Quantum Computing: What is it and is it the next big thing?

Part I of Quantum Computing (Series)

“Nature isn’t classical, dammit, and if you want to make a simulation of nature, you’d better make it quantum mechanical.” - Richard Feynman

Richar Fyenman

What is physics? Physics is one of the most fundamental studies of nature, it strives to be a complete understanding of the very universe around us. It “describes” everything around us by the means of experimentation and analytics. What is the universe? The universe is everything we observe around us (matter and energy) and everything that we don’t observe around us (dark matter and dark energy). So, What is Quantum Physics? Physics always has a ruling paradigm and most experiments during an era are governed mostly by these ruling paradigms. Before the quantum paradigm, the Newtonian paradigm ruled. However, by the late 1800s and early 1900s, scientists began to observe discrepancies in their experiments, the likes of which are inexplicable by the means of Newtonian physics. Therefore, instead of an analytical approach, we devised a statistical approach to understand nature. Suddenly we began to realize that our nature isn’t continuous but quantized and that particles can exist in multiforms (photons as light and wave). Turns out, we cannot keep dividing our nature into smaller and smaller pieces. We eventually run into a wall of the smallest possible energy levels, a well defined extremely minuscule quantum. Why do we believe in it? The experiments we have done ever since have been one of the most successful experiments in the history of science. We have achieved measurements up to a precision of 1/10,00,00,000 (Quantum Electro Dynamics). These are extremely complex natural phenomenons and when they get observed with such precision, we have the responsibility to consider it as a valid hypothesis.

Max Planck

The Magic of Quantum Computing

Let’s picture a classical computer which can process 10 bits of data. You can send in any combination of 0s and 1s, as long as long the length of that sequence is 10 units (bits). Now, per processing-cycle, one can only send one particular sequence. Therefore our approach is limited to being sequential. One can already imagine how larger data sequences can take much longer to get processed by a CPU. This is why we have historically tried to make CPU’s larger (more complex) and faster. However, we are reaching a limit defined by Moore’s Law. This is why we need a shift in paradigm and this how we have ended up with quantum computing.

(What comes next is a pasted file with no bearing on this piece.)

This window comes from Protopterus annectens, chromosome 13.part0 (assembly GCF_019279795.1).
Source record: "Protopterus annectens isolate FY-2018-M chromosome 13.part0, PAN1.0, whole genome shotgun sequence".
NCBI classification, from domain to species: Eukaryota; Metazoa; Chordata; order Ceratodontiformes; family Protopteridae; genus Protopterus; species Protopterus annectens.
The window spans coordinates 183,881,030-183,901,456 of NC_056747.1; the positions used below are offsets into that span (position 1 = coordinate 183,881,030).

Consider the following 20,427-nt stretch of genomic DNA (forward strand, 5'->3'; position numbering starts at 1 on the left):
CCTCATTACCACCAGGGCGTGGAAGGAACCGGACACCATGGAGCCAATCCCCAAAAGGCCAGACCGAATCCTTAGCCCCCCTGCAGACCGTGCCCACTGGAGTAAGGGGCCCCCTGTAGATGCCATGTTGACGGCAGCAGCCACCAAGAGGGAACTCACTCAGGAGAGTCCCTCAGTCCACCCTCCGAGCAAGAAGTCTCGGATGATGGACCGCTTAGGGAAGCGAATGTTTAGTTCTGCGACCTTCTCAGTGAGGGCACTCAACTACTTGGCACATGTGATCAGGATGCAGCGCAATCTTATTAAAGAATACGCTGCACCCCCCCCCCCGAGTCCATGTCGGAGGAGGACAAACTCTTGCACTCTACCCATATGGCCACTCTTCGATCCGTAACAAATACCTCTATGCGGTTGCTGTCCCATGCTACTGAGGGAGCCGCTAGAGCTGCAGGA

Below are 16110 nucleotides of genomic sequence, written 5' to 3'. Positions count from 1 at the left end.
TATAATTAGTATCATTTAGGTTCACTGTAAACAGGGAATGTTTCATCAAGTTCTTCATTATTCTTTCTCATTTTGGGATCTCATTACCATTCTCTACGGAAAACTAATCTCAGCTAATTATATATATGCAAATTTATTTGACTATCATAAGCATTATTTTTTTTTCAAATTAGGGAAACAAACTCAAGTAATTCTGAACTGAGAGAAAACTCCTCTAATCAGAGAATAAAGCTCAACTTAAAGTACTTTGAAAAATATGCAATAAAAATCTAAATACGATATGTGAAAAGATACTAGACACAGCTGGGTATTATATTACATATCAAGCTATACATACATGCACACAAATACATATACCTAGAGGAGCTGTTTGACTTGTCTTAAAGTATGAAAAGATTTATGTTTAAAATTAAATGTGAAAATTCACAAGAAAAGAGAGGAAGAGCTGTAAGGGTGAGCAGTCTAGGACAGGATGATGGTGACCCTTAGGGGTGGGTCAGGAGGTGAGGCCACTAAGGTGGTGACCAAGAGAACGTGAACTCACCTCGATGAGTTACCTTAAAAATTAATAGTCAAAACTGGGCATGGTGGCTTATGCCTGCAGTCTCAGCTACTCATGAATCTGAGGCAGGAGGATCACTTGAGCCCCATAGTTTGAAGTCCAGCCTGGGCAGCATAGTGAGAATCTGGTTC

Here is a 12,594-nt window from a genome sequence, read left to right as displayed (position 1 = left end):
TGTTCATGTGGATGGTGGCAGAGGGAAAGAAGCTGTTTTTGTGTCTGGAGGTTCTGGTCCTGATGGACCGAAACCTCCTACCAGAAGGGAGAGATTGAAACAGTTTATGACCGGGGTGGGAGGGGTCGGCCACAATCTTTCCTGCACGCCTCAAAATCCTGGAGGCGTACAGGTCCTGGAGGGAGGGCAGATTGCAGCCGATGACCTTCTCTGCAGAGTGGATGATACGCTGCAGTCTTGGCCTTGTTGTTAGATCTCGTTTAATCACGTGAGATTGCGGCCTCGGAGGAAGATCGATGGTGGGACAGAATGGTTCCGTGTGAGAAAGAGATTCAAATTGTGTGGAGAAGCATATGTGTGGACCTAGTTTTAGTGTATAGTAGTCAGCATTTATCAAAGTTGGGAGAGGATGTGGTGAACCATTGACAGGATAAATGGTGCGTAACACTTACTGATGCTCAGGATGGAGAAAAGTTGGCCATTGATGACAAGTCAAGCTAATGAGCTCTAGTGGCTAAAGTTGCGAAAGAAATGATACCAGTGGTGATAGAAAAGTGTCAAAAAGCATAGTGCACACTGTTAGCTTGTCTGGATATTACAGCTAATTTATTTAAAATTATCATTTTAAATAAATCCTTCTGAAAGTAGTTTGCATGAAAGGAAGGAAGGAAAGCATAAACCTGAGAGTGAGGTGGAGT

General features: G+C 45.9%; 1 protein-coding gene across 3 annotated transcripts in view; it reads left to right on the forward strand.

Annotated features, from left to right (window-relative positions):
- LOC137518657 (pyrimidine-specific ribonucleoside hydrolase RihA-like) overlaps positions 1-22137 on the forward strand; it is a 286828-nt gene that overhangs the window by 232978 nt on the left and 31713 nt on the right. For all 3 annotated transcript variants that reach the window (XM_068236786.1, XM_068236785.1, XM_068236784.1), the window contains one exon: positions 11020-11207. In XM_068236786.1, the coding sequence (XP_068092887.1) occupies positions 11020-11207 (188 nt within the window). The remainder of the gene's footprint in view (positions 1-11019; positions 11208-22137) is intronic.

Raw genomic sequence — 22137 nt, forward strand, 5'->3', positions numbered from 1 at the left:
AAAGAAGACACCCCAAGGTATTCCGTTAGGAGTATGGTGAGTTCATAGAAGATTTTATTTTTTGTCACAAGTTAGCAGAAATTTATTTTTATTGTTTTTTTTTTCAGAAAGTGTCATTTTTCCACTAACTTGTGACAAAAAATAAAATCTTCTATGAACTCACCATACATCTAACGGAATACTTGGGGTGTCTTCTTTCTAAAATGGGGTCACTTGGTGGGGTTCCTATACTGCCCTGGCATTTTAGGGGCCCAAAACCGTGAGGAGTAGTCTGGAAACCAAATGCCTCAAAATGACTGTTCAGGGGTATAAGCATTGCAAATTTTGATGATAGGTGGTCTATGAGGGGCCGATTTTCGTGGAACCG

A bit can only hold a 0 or a 1 but never a combination of both. Imagine it as a switch that can only be turned on or off but never be balanced in between the two states. Quantum-bits or qubits can do exactly that. Using simple operations (Hadamard Gate) we can produce a state that is both 0 and 1, 50% each. How cool is that? We now have a switch that can be both on and off at the same time.

Applying Hadamard gate to a qubit (Wikipedia)

In the picture above, a qubit with a spin-up state is |0> and a qubit with a spin-down state is |1>. These are the two computational bases of quantum computing. Notice how the Hadamard operation on |0> creates another state with equal superposition of both the basis states. These states are known as the Bell States. When we re-apply the same operation on a Bell state, it produces the original state.


This is one of the strangest phenomena that exist in nature. Quantum entanglement is an occurrence in nature where a pair or group of particles are produced that are correlated to each other, i.e., they act deterministically w.r.t each other. We can entangle two qubits to produce |00> or |11>, where the measurement of one qubit determines the measurement of the other one. We can entangle more than two qubits as well, however, there are physical limitations to doing so and at the moment we can only entangle ~20 qubits. Entanglement along with superposition allows us to do superdense coding. We can now send two-qubit worth of information using only just one qubit. Since the second qubit will act deterministically w.r.t. the first qubit, only one measurement is required.

Noise and NISQ